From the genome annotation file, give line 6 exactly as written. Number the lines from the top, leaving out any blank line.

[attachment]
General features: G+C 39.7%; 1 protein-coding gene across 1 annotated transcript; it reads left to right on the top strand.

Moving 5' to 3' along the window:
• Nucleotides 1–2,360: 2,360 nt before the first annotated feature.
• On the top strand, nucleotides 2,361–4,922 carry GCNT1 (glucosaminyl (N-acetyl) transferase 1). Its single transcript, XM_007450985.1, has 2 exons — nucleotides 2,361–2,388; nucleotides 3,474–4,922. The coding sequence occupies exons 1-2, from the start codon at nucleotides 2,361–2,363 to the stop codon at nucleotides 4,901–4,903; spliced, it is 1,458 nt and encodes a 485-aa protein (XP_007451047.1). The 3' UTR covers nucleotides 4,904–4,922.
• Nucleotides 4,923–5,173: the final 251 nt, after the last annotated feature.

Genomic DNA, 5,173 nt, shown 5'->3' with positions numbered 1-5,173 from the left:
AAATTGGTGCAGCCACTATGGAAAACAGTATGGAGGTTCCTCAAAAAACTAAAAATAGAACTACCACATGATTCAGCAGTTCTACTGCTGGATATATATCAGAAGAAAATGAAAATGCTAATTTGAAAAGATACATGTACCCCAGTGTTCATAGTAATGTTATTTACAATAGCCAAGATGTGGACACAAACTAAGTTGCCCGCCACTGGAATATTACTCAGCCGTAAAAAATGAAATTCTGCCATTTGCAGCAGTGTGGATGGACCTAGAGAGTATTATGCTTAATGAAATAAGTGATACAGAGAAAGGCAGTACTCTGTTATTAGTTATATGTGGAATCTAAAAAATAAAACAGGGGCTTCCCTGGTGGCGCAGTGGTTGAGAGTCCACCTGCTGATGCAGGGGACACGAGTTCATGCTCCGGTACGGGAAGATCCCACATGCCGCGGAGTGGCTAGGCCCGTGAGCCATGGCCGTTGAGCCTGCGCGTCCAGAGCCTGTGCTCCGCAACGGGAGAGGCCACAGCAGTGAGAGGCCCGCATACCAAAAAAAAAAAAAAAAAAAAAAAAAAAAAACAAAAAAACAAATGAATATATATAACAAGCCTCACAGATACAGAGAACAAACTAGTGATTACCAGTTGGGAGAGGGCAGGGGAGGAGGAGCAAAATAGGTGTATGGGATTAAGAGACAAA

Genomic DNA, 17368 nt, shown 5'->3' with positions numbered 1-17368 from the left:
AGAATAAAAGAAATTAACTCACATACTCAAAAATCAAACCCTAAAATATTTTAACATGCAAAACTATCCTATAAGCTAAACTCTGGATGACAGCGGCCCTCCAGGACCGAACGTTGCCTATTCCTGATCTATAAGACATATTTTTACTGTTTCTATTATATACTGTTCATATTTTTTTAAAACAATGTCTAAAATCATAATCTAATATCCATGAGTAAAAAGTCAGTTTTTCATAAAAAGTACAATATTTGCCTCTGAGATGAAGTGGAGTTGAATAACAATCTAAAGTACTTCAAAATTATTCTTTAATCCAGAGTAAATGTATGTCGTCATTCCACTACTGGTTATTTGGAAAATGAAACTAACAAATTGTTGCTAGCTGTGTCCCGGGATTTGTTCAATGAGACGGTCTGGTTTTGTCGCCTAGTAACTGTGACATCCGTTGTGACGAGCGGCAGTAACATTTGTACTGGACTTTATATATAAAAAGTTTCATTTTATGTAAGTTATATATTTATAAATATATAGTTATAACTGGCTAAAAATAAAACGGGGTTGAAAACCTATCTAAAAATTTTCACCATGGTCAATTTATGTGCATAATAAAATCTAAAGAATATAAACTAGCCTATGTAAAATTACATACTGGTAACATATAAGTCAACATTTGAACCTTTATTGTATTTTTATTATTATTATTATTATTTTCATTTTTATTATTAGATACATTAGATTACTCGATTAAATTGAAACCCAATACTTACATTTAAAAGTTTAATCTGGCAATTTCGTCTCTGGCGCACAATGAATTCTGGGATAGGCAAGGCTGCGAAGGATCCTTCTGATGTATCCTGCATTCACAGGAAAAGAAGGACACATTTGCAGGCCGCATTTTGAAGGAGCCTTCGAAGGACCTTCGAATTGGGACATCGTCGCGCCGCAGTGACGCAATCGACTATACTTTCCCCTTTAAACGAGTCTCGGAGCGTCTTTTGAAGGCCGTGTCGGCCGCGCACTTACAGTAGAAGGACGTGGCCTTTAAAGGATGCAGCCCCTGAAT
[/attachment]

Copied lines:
Genomic DNA, 5,173 nt, shown 5'->3' with positions numbered 1-5,173 from the left: